By Lucy Komisar
If this play were written today, you‘d expect it to end with a murder or at least some physical brutality. The confrontation between George (Tracy Letts) and Martha (Amy Morton) in Edward Albee‘s riveting, iconic play pursues another kind of violence. Each of those expertly drawn characters, forcefully directed by Pam MacKinnon, commits sizzling, psychological mayhem on the other. It‘s a shock to discover that this college professor and his wife have been married for 23 years and haven‘t yet done each other in.
George teaches history at New Carthage College in New England. His wife is the daughter of the college president, her ace in the deck. They are in their 40s. They each married for convenience. He thought it would be a step up; she thought he would be groomed to succeed her father. But he didn‘t have the drive. And in those pre-feminist years (the play premiered 50 years ago in October 1962), she appears to have no other interest or career. So resentment and anger boils up in both of them.
They inhabit a lovely, comfortable professor‘s house, with sofa and arm chairs, a fireplace, and shelves and piles of books. But the conversation is anything but erudite. George accuses Martha of braying. “I don‘t bray,” she brays. They aim words at each other like weapons. She: “You make me puke.”
Letts is excellent: intense, sometimes red faced, energetic, tight-lipped. He grimaces when he speaks. He very professorial in a gray cardigan and glasses. He paces with heavy steps. He is often pedantic. Morton as Martha is equally powerful, with eyes that are almost beady, narrowing, focusing hard in a face that is pinched. She wears sweaters that are too tight or low-cut.
Soon there will be an audience. Having met a new biology professor, the diffident Nick (Madison Dirks), who is 28, and his ditsy wife Honey (very well portrayed by Carrie Coon) at a party at her father‘s, Martha has invited them for a nightcap. We see what they will encounter.
Drinks? George inquires of Martha, “Make that rubbing alcohol for you?” Their relationship is passive aggressive. She is constantly putting him down. They curse each other in French. He calls their fights “exercises.”
Martha inquires, “Did you clear up the mess you made? George replies, “I‘ve been trying for years to clean up the mess I‘ve made.” She reminds him that he married her for her connection. Their game is to hurt each other.
Are they just vicious? It‘s more than that. At a moment of self-revelation, Martha admits that George is the most important person in the world to her. George, who she says, “is good to me and I revile. Who can make me happy and I do not wish to be happy. Who has made the insulting mistake for loving me and must be punished for it.” So what is going on here?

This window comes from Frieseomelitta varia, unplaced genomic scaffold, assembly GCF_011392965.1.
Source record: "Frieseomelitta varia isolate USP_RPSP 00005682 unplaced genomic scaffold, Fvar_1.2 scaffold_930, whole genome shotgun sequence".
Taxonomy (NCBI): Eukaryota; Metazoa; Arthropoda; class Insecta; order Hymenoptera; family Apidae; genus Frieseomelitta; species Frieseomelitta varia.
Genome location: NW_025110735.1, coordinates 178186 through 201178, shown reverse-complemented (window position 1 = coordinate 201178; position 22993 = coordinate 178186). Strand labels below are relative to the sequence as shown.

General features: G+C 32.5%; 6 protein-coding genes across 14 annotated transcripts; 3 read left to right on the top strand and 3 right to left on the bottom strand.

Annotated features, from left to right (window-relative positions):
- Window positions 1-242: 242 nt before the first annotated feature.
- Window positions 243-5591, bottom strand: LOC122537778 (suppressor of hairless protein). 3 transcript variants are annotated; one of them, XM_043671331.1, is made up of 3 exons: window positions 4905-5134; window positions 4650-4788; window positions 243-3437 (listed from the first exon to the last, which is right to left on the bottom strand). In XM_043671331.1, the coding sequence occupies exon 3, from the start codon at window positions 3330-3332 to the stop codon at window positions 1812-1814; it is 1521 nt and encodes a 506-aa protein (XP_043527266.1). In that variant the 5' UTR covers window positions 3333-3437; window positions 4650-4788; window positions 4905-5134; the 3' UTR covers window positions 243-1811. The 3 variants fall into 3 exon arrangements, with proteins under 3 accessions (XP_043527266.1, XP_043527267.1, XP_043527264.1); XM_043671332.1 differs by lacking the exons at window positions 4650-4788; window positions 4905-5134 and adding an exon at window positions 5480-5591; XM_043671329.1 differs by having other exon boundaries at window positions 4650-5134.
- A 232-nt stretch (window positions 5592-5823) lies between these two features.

Now they have other targets. George sees Nick as a threat to his future at the college, someone who could take the spot George aspires to. In a fury at the humiliation which appears to mark his whole life, he decides to play “get the guests.” He wants to destroy Nick as a rival. The younger pair are caught in the older couple‘s humiliating traps.
Meanwhile we get another clue to George and Martha‘s fury. Martha reveals to Honey that she and George have a son of 21. But George announces a new game called “Kill the Kid.” He declares that the son was killed by driving car that swerved away from a porcupine. Martha snarls in fury: “You can‘t decide these things!”
Suddenly you come upon an Albee theme, connected to his being an orphan adopted by a couple he hated. And to the focus on truth and illusion which one sees in “Bringing Up Baby,” an Albee play about a non-existent child.
What is also thematic is a neurotic co-dependency. George and Martha are trapped and can‘t get out. You‘d think that even in the sixties they‘d get divorced. Instead they play games of illusions of lies.
I found it curious that at the start Honey seems to interrupt and dominate conversation directed at her husband. Maybe Albee wants to suggest that they‘re on the same path as George and Martha, proving as Martha says that “marriage is a trap.”
Albee, famous for his theater of the absurd, shows here a mix of the naturalistic and the bizarre that inhabits real lives, or at least their exaggerated version. You’ll walk out feeling wrung out. Which must be what the author and director had in mind.
“Who‘s Afraid of Virginia Woolf.” Written by Edward Albee; directed by Pam MacKinnon. Steppenwolf Theatre Company at the Booth Theatre, 222 West 45th St, New York City. (212) 239-6200. Opened Oct 13, 2012; closes Feb 24, 2013.